Business of the Church: Introduction (1 of 5)

I recently spoke with a reporter from the Kansas City Business Journal about technology and the church. I talked about this blog, websites, a little about the internet campus planning and about how technology can improve the level of connection between people. This got me thinking about a question that my sister posed to me last week.

Is the church a business?

My answer to that is yes, in some aspects. The church is a community of faith living into God’s kingdom, but there are some aspects of being this community that involve business. Over the next few days, I am going to be blogging about the business of the church. You can look for posts on:

  • Technology
  • Buildings
  • Finance
  • Strategic Planning

Initial thoughts on any of these subjects?

By Andrew Conard

Christian, husband, son, brother, homeowner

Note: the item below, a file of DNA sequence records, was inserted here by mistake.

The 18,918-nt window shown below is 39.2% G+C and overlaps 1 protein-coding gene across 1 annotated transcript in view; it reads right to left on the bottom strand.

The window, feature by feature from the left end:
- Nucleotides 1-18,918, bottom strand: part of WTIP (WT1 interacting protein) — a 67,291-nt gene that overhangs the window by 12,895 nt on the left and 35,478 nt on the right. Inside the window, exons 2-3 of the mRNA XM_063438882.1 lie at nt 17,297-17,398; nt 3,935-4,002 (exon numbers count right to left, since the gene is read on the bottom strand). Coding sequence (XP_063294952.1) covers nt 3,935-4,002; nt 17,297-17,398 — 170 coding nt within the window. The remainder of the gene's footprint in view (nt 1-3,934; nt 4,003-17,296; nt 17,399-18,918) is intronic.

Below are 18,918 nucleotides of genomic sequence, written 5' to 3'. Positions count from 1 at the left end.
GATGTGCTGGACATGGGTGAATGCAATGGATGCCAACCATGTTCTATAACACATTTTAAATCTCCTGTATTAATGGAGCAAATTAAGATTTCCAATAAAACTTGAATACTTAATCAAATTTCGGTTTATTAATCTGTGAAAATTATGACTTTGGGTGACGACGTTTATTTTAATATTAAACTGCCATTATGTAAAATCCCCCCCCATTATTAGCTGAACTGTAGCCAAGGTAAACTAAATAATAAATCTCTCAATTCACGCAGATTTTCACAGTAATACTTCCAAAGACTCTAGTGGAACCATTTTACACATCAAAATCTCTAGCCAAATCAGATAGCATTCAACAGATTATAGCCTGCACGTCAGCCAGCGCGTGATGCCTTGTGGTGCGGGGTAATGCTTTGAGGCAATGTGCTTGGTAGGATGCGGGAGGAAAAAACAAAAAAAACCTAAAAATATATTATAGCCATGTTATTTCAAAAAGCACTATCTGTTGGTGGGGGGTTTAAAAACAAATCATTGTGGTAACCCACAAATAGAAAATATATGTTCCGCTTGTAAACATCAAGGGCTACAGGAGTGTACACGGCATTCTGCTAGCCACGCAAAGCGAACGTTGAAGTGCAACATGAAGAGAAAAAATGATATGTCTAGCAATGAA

3 replies on “Business of the Church: Introduction (1 of 5)”

I find it interesting that many of the most dynamic churches have senior pastors that used to work as leaders in the business world. I heard it described once that many seminaries try to mold you into the stereotype of what has been done in the past, but those with strong, business savy leadership skills can overcome that pressure and consistently make things happen. They seem to have a keen ability to consistently ask the “what if” questions and then efficiently make visions a reality.

I think its important to distinguish between the “CHURCH” and the “One Holy and Apostolic Church (OHAC)”. The institution of Church is in some ways like a not for profit business. We raise funds, we build infrastructure, we plan and execute, etc etc. The “OHAC” is a movement generated out of the ongoing advance of the Kingdom of God. Some “CHURCHES” orient their business activities towards the ends of the “OHAC” and some do not. Those that do not are in some sense CHURCHES but not part of the “OHAC”. There are big OHAC and big non OHAC churches, and their are small OHAC and small non OHAC churches. What matters is whether were OHAC or not.


Wesley – You make an interesting point. I had not considered this correlation. The “what if” questions are key.

Chuck – You make an important distinction. Thanks for the corrective.

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